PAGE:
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The impact of bad commutes is a measurable drain on personal savings and national productivity. According to the Urban Mobility Report published last year by the institute, a survey that tracked traffic patterns in 439 U.S. urban areas, the overall cost of commuting (based on wasted fuel and lost productivity) reached $87.2 billion in 2007 -- more than $750 for every U.S. traveler. The total amount of wasted fuel topped 2.8 billion gallons, or three weeks' worth of gas for every traveler. The amount of wasted time, 4.2 billion hours, represents roughly one full workweek (or vacation week) for every traveler. Bundle determined that the worst commute in the country, in terms of cost and wasted productivity, belongs to Dallas. Other cities that struggle the most with commuter aggravation and cost are San Jose, Calif.; Houston; Miami; Phoenix; Los Angeles; Bridgeport, Conn.; Riverside, Calif.; Austin, Texas; Orlando, Fla.; and Nashville, Tenn. Dallas had the unfortunate distinction of having one of the nation's longest average commutes (with a combined 52,077 miles a year travelled by its rush hour commuters), as well as costly auto expenses ($400) and a high rate of hours delayed (53).
The cities that emerged as the least expensive and relatively free pf trouble included: Eugene, Ore.; Brownsville, Texas; Toledo, Ohio; Laredo, Texas; Anchorage, Alaska; Spokane, Wash.; Beaumont, Texas; Boulder, Colo; Akron, Ohio; and Buffalo, N.Y. Boulder was "best" among the 90 markets surveyed, in large part because it had fewer commuters traveling fewer miles during their commute as compared with other cities. Brownsville followed close behind in both categories. Though other factors bumped it off our top 10 list in this category, residents of Detroit, a one-time center of the universe for all things related to automobiles, spent the least on auto expenses and gas than any other city. Hours delayed
One of the obvious causes of roadway congestion is that many workers need to arrive at work at pretty much the same time. According to the U.S. Census, 53% of commuters leave for work each morning between 6:30 and 8:30 a.m. Of those who drove each day to and from work, the average commute was 25.5 minutes each way; 30.8% had a 10- to 19-minute average commute and 8%endured an hour-plus drive. The influx of cars on the road often overtaxes roads serving as the major artery between city centers and outlying suburbs. A study last month by Navteq, a provider of maps, traffic and location data, offered its analysis of the cities with the worst rush hour commutes. In order, they were New York, Washington, D.C., San Francisco, Seattle, Los Angeles, Philadelphia, Chicago, Dallas-Fort Worth, Atlanta and Houston. Navteq also offered list of most congested cities and freeways. The freeways with the "slowest typical rush hour" were:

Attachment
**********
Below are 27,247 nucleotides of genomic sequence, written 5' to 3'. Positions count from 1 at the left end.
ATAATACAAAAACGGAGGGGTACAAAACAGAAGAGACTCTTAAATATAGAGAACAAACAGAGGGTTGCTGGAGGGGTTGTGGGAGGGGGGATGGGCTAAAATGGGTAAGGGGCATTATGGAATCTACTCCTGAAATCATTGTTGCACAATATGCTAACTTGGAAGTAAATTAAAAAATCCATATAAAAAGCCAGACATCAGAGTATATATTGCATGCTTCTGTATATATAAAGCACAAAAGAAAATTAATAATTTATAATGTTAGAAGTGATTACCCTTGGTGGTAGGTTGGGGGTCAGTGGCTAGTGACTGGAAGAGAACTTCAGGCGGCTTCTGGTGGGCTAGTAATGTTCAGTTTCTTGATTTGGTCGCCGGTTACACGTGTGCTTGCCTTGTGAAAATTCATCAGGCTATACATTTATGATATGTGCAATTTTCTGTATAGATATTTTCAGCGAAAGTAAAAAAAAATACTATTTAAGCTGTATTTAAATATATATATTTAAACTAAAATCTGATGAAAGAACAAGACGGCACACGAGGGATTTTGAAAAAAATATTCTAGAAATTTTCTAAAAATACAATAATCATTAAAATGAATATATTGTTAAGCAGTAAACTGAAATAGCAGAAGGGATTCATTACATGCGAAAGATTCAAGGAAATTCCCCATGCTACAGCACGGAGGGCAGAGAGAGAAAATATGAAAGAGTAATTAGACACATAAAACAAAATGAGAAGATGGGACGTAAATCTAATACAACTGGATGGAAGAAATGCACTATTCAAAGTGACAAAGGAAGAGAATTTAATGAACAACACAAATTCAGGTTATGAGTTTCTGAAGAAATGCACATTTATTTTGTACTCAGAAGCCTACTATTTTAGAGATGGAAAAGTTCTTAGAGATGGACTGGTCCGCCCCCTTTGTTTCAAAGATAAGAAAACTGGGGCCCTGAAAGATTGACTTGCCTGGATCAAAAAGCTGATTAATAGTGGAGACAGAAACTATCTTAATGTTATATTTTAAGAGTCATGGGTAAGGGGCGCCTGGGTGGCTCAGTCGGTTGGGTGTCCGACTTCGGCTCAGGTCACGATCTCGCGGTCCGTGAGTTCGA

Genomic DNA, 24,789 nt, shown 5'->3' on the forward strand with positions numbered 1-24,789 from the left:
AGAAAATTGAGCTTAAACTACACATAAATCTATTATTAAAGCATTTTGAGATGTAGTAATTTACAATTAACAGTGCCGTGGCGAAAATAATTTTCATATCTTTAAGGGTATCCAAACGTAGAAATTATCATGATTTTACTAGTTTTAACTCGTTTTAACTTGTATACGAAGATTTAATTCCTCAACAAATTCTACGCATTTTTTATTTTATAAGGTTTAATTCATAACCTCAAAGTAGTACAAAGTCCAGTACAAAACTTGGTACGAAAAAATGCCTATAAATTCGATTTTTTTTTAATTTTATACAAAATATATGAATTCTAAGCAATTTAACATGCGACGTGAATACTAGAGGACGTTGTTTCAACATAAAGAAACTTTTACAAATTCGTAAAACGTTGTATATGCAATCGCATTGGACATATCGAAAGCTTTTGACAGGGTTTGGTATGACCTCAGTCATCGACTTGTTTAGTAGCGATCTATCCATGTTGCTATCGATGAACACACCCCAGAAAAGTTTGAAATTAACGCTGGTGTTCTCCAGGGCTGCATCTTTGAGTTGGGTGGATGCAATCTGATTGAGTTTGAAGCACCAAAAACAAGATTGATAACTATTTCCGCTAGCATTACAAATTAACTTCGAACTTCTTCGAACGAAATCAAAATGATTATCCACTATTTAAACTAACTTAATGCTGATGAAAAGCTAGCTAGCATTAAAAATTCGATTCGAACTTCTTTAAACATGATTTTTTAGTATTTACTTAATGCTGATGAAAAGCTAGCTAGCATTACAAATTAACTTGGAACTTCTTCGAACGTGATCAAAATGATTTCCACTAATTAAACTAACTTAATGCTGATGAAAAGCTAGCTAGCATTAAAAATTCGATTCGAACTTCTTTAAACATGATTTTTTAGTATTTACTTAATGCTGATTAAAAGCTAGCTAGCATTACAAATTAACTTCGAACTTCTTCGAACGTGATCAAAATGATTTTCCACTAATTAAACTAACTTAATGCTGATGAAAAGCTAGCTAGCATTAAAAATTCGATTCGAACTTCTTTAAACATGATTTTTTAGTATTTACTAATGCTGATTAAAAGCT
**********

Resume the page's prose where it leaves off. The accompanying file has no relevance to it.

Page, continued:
- New York City at the Brooklyn Battery Tunnel northbound
- New York City at the George Washington Bridge eastbound
- Philadelphia at US-202 southbound
- New York City at the George Washington Bridge westbound
- Los Angeles at Interstate 10 eastbound
- Boston at U.S. 1 northbound
- Dallas at State Route 366 eastbound
The weekly fill-up can detract significantly from savings over the course of a month for daily commuters. One might imagine that with all its oil wells, Texans might have an easier time at the pump, but they, in fact, spend more than many others. Austin drivers, on average, pay $345 a month for fuel, significantly more than even fellow Lone Star denizens in Corpus Christi ($209), Dallas ($193) and Houston ($197).
The various expenses for keeping a car on the road also add up significantly during the course of a year. In averaging 12 months of data for such items as toll and bridge fees, supplies and new auto parts, tires, parking lot fees, garages, auto body and repair shops, car washes and towing services, Bundle found Austin and Bridgeport drivers expend an average of $509 and $529 a month on these expenses, respectively. Car owners in Phoenix ($440), Dallas ($400), San Jose ($401) and Hartford ($401) also pay more than most of the country in these costs. This category may be one area in which city drivers seem to get a break: New Yorkers averaged only $137 a month and Philadelphia's commuters just a bit more -- $156 on average each month. The prevalence of public transportation and each city's relative walkability are among the factors that may have driven down costs when spread among the population. >To submit a news tip, email: firstname.lastname@example.org.
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